Kegging temp & Maturing

Discussion in 'Beginners Brewing Forum' started by Fat Duck Brewery, Mar 24, 2018.

  1. Fat Duck Brewery

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    Hi All,

    Need a little help here if you dont mind, as I'm getting in a pickle.

    Basically, I've just brewed up an British bitter (ale) and it did a two week ferment at 21C. I've now kegged it into one of my soda kegs and pressurized it to .6 bar to carbonate over a week slowly. Now my question is at what temp should the keg be kept at so any off flavours fade, the beer starts to clear and the remaining yeast eats the left overs and then settles?

    Is there a general role here? as i'm going to be kegging a pilsner and a stout in a few weeks time as well. Dont want to mess them all up at this stage.

    Thanks
     
  2. jeffpn

    jeffpn Well-Known Member

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    Generally it’s advised to chill your beer before carbonating, because cold liquid absorbs more CO2 than warm liquid. Look up ‘force carb chart.’ There is a formula for how much CO2 liquid will hold, depending on liquid temp and regulator pressure.
     
  3. Fat Duck Brewery

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    Thanks for that tip.

    But once you have carbonated the keg, at what temp then should you leave your beer in? will the yeast continue to eat the remaining items when the keg is sat at 10c or should it be kept warmer?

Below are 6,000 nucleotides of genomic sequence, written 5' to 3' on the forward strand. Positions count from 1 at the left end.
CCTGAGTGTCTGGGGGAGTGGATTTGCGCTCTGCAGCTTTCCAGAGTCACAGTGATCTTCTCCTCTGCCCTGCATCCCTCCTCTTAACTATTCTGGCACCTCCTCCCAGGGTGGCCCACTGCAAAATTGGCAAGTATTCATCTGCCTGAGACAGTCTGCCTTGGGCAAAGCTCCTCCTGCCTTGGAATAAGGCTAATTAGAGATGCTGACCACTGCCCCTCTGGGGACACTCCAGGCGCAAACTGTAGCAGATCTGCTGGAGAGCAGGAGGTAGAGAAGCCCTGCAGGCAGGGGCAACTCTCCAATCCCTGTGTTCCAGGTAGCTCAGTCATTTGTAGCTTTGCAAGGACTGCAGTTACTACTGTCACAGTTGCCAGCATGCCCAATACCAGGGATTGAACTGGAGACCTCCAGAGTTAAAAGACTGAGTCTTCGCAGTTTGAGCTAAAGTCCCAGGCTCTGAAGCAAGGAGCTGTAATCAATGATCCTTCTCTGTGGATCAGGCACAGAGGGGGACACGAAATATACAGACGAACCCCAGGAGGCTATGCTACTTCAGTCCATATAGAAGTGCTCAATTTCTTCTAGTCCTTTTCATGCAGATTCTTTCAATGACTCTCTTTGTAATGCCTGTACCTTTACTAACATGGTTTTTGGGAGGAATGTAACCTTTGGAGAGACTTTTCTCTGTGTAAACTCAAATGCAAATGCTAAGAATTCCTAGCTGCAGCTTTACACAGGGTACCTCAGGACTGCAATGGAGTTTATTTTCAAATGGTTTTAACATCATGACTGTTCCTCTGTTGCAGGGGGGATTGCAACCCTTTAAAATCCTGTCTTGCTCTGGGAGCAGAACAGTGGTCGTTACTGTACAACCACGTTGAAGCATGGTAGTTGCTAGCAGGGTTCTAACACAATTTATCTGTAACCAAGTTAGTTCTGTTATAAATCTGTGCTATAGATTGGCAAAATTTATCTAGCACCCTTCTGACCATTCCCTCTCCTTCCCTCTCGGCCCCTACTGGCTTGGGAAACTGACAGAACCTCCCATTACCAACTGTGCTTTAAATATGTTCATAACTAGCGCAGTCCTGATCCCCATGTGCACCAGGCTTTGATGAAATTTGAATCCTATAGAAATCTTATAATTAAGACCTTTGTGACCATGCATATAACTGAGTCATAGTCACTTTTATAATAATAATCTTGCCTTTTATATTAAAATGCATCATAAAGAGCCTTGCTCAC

4. jeffpn

    jeffpn Well-Known Member

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    Yeast definitely slows down the colder it gets. If you keg your beer before it’s done fermenting everything it can, then you’ll need to let it sit at a warmer temp to finish. How long would depend on how much your rushing to get it kegged. Cold and time will help your beer clear. After 2 weeks, the yeast is probably 95% done or better now. If it were mine, I’d chill then carb it, then leave it chilled. You’ll have CO2 going back out of the beer if you let it warm up after chilling and carbing. Then it’ll take time to let it infuse again when you want to chill to serve. If you’d like, I’ll tell you what I would do in your shoes, based on your keezer size (how many kegs do you have on tap), number of kegs you have, etc. For instance I have a keezer that holds 8 kegs. 6 are on tap, so there are 2 on deck, waiting their turn (conditioning).
     
  5. Fat Duck Brewery

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    Thanks Jeff

    You're a great help.

    I don't have a great amount of kegerator space. I have bought two old fridges and converted them to do my fermentation by using STC's.
    My brew shed is normally sitting around 10C to 12C where I live in Amsterdam, so my kegged beers have so far been left in that temp for now. Do you think thats ok?

    Plans, time and money I wish to build a purpose kegerator only for my kegs at some point. But I just wish to master the basics first as I'm teaching myself currently
     
  6. jeffpn

    jeffpn Well-Known Member